The method used is called grafting,
where a carefully selected cutting from one plant
is grafted onto the surrogate root of another.
The two form a living bond, continuing to grow as one.
Because there's only one parent tree,
all of these plants look exactly the same.
They're, essentially, just one genetic individual -
a sort of cloned army of physical perfection -
and that's why, although they can't breed,
80% of the sakura trees in Japan look identical,
because they are identical.
But the Japanese passion for sakura isn't just limited
to this one modern variety.
There are dedicated sakura guardians
that care for cherry trees of all types.
They travel all over Japan safeguarding treasured specimens
like the famous 1,000-year-old Takizakura in central Fukushima.
So, I've come to meet one of the most celebrated sakura guardians...
HE SPEAKS JAPANESE
He's the 16th generation in a gardening dynasty
that stretches back to samurai times.
At 89 years old,
he's the most distinguished sakura guardian in Kyoto,
possibly the whole of Japan.
'His lifelong passion is to conserve
'the country's species of wild cherry.'
This one's really beautiful, Mr Sano. What's this one called?
HE SAYS JAPANESE NAME
JAMES REPEATS NAME
When you see a tree like this,
how do you decide whether it's healthy? What do you look for?
You have a hammer?
Oh! There's a completely different sound.
Wow! It's like a doctor using a stethoscope.
You're using audible signals
to detect which parts of the tree are alive and which parts are dead,
just by tapping and listening to the sound.
And what are you looking for there?
So the more nectar it's producing, it's a sign of good health.
That makes sense.
'Mr Sano doesn't just care for the trees,
'his family have been collecting rare cherry varieties
'and planting them in their cherry orchards for generations.
'He has 150 types, and thousands of individual trees.
'It's a botanical ark.'
The way you talk about cherry trees sometimes,
it's almost like they have spirits.
Japanese people love sakura,
but what is it they love so much about it?
I guess it's impossible to explain.
Do you mean that's a difficult question?
What I love is your answer about why you love sakura.
People ask me all the time why I love plants,
and there's no answer - you just love them or you don't.
You can't explain it.
We're in Ueno Park in Tokyo,
and just the other side of that temple is where
everyone is having their picnics and parties.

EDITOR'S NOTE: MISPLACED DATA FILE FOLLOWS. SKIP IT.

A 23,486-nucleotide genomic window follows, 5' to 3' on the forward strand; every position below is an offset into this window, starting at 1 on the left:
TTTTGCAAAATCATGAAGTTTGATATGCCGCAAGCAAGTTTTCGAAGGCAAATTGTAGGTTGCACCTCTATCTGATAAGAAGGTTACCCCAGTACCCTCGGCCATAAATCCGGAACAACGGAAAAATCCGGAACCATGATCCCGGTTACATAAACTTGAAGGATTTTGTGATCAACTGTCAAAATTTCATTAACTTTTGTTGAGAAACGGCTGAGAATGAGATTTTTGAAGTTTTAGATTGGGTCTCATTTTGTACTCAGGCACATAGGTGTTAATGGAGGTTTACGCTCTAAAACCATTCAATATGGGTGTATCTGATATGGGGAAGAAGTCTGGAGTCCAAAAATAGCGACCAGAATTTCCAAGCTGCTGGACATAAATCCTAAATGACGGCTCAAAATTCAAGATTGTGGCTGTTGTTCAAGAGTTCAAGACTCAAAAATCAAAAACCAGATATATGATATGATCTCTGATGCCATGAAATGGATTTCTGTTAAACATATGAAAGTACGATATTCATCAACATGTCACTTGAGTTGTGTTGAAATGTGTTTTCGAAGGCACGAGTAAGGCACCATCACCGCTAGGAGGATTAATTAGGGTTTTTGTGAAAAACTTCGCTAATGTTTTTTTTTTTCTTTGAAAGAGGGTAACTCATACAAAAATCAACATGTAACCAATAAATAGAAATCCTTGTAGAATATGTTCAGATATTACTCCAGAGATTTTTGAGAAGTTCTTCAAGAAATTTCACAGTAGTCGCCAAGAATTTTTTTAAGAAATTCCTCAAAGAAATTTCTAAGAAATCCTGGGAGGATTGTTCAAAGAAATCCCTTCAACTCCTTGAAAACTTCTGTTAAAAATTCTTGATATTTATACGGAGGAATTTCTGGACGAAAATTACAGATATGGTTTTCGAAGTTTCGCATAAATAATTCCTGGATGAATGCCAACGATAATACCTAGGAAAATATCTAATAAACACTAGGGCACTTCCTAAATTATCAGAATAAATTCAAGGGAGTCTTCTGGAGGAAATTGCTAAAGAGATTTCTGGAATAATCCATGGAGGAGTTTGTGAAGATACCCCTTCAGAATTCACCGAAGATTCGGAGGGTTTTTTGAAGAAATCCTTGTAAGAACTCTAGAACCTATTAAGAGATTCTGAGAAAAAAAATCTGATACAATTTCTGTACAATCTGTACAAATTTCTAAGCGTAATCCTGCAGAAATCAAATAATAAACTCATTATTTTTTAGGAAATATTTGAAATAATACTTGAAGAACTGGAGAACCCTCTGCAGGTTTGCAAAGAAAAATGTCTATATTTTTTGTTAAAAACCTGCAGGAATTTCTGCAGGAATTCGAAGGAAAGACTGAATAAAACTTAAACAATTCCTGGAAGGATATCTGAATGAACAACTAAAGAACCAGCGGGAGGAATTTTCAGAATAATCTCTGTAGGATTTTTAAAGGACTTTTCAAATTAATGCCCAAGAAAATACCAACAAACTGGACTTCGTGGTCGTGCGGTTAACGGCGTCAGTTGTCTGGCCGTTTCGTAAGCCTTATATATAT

And, you know, that will go on well into the evening
and apparently it can get really wild after dark.
Wild after dark, but what about wildlife itself?
In particular, birds.
There is one species that has a very close relationship
with the cherry blossom.
In fact, in springtime, for a short period,
it's pretty much dependent upon it.
I wanted to find these birds, so I went off to Kyoto Botanical Garden
in search of them.
Mention Japanese white-eye to anyone here in Japan,
they'll know exactly what you're talking about -
the little green bird in the blossom.
They're a common songbird.
People find them in their gardens,
but they are absolutely synonymous with the sakura.
You'll see them in Japanese paintings,
hanging acrobatically to one of these branches covered in blossom.
Well, you'll see them in the paintings,
but seeing them out here is sometimes a lot more difficult.
You see, they are quite small and they are very fast-moving,
so this could take some time.
Early morning is a good time to look for them
because overnight the blossoms have refilled with nectar.
There are so many different species in these gardens.
Japanese Pygmy woodpeckers...
and dusky thrush.
But still no white-eyes.
Or are there?
There are two.
There are two here.
They are exquisite little birds.
They are very nimble and very acrobatic.
They've got relatively short but very rounded wings
so they can twist and turn,
and you see them doing this as they hop through the bush.
I've seen a lot of white-eyes,
different species around the world
but never Japanese white-eye before,
so this is a tick, a tick for me.
I tell you what else is in here, though, great tit,
and there's a couple of brown or chestnut-eared bulbuls.
It's a very busy tree.
But this tree at this time of year is a sugar factory,
and that resource is not going to be wasted by nature.
So all of these birds have come into this one particularly candy-floss tree
to have their breakfast.
There may be lots of birds feasting on the nectar here,
but few can match the white-eye's efficient design.
And I'm able to perfectly illustrate that
using the ancient Japanese art of origami.
Here we have a white-eye in 400 folds.
And here is a model of the blossom itself.
Now, what you can see is that when the bird is foraging for nectar,
it sticks its beak down here into the flower's nectary
and it's able to reach it,
and inside its mouth, it has a tongue
with a little frilly brush on the end of it
with which it withdraws the nectar very neatly,
like this, without damaging the flower.
From the flower's point of view there's a benefit to this
because it deposits the pollen on the bird's forehead
so that when it flies away
and then comes to the next tree with blossom and it inserts its beak,
it transfers the pollen, effects fertilisation,
and both species are happy.
All explained in paper.
For the Japanese, the arrival of sakura signals the start of hanami.
Hanami literally translated means looking at flowers,
and for generations it's also been synonymous
with picnics under the blooms.
The sakura season also coincides
with the start of the financial year,
a perfect reason for Japan's hard-working businessmen
to let their hair down and party.
And there is no more prestigious addition to any celebration
than the attendance of Japan's most ancient and enchanting entertainers,
But for the majority it's still very much a family affair,
with most Japanese celebrating with their relatives.
UPBEAT STRING MUSIC PLAYS
James has been invited to join some families
at Kyoto's Daitoku-ji Temple,